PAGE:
|Gene Knockout Scores a Fearless Mouse
Knocking out a gene in the brain’s fear hub creates mice unperturbed by situations
that would normally trigger instinctive or learned fear responses, researchers
funded in part by the National Institutes of Health have discovered. The findings
may lead to improved treatments for anxiety disorders (http://www.nimh.nih.gov/healthinformation/anxietymenu.cfm),
The scientific team, led by National Institute of Mental Health (NIMH) grantee
and Nobel Laureate Dr. Eric Kandel, Columbia University, Dr. Vadim Bolshakov,
Harvard University, a grantee of the National Institute of Neurological Disorders
and Stroke (NINDS) and the National Institute on Drug Abuse (NIDA), and Dr. Gleb
Shumyatsky, Rutgers University, report on their study in the November 18, 2005
issue of Cell.
Fear memories are so essential for survival that they are easily formed and
rarely lost. The workings of fear circuitry, centered in the amygdala, an almond-shaped
structure deep in the brain, are well understood. But relatively little is known
about fear’s molecular basis, note the researchers.
The gene in the current study codes for stathmin, a protein that appears to
be critical for the amygdala to rearrange connections and form fear memories.
Stathmin normally controls this process by regulating the supply of microtubules,
building materials that amygdala cells use to make structural adaptations that
encode the memories. Runaway production of these building materials stymied construction
of fear memories in a mouse strain molecularly engineered to lack stathmin, the
They first showed that circuitry on the side of the amygdala known to be critical
for fear learning is rich in stathmin. They then demonstrated that a cellular
process critical for memory formation, long-term potentiation, is impaired there
in stathmin knockout mice, due to the excess production of microtubules.
Compared to control animals, the stathmin knockout mice showed less anxiety
(freezing) when they heard a tone that had previously been associated with a
shock, indicating less learned fear. The knockout mice also were more prone to
explore novel open space and maze environments, a reflection of less innate fear.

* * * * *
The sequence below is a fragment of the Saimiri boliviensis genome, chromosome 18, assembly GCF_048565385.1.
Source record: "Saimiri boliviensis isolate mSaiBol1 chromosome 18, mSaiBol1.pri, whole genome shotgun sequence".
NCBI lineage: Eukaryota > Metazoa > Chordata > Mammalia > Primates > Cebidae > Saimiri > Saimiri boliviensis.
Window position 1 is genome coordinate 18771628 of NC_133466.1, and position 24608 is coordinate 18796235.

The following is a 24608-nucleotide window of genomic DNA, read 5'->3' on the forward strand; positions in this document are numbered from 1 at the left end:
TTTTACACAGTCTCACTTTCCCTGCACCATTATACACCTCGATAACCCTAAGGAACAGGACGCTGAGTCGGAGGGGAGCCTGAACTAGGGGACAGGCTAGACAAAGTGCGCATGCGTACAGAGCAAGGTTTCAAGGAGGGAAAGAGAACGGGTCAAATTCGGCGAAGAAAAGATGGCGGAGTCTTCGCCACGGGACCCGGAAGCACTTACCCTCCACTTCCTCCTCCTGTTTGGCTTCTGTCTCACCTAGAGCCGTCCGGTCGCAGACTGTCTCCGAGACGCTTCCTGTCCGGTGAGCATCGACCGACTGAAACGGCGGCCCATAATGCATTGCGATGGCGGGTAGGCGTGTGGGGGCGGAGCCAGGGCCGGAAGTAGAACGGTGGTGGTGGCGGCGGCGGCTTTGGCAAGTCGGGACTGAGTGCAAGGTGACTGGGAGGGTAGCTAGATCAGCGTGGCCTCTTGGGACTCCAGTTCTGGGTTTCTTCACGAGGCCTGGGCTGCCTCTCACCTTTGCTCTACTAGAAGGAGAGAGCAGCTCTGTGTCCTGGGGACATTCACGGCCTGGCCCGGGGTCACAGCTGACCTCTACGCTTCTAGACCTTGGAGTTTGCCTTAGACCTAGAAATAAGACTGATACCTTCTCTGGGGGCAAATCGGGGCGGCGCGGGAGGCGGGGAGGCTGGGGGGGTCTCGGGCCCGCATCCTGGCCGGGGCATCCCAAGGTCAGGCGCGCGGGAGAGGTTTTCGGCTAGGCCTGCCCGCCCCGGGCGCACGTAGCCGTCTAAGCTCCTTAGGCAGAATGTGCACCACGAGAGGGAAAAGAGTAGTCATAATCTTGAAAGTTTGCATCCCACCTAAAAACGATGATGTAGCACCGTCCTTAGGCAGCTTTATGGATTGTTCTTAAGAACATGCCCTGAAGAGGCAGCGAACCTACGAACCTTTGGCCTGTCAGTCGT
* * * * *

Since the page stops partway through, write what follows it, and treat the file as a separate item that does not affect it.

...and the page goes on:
“Stathmin knockout mice can be used as a model of anxiety states of mental disorders
with innate and learned fear components,” propose the researchers. “As a corollary,
these animal models could be used to develop new anti-anxiety agents.”
This and related studies with other knockout mouse models suggest that subclasses
of anxiety disorders will ultimately emerge, “each of which is likely to have
a unique molecular signature and require distinctive pharmacological approaches,” they
“Whether stathmin is similarly expressed and pivotal for anxiety in the human
amygdala remains to be confirmed,” noted NIMH director Dr. Thomas Insel. “Yet,
this surprising discovery in the mouse hints at the potential for new treatment
strategies likely still hidden in the vast uncharted territory of brain genetics.”
Also participating in the study: Shuichi Takizawa, Jamie Joseph, Rutgers University;
Gael Malleret Stanislav Zakharenko, Svetlana Vronskaya, DeQi Yin, Columbia University;
Keith Tully, Evgeny Tsvetkov, Harvard University; Ulrich Schubart, Albert Einstein
College of Medicine.
In addition to the NIH, the research was also supported by NARSAD, NAAR, The
Cure Autism Now Foundation, the New Jersey Governor’s council on Autism, the
G. Harold and Leila Y. Mathers Charitable Foundation, the Whitehall Foundation,
and the Esther A. & Joseph Klingenstein Fund.
NIMH, NINDS and NIDA are parts of the National Institutes of Health (NIH),
the Federal Government's primary agency for biomedical and behavioral research.
NIH is a component of the U.S. Department of Health and Human Services.
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Agency — includes 27 Institutes and Centers and is a component of
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agency for conducting and supporting basic, clinical, and translational medical
research, and it investigates the causes, treatments, and cures for both common
and rare diseases. For more information about NIH and its programs, visit http://www.nih.gov.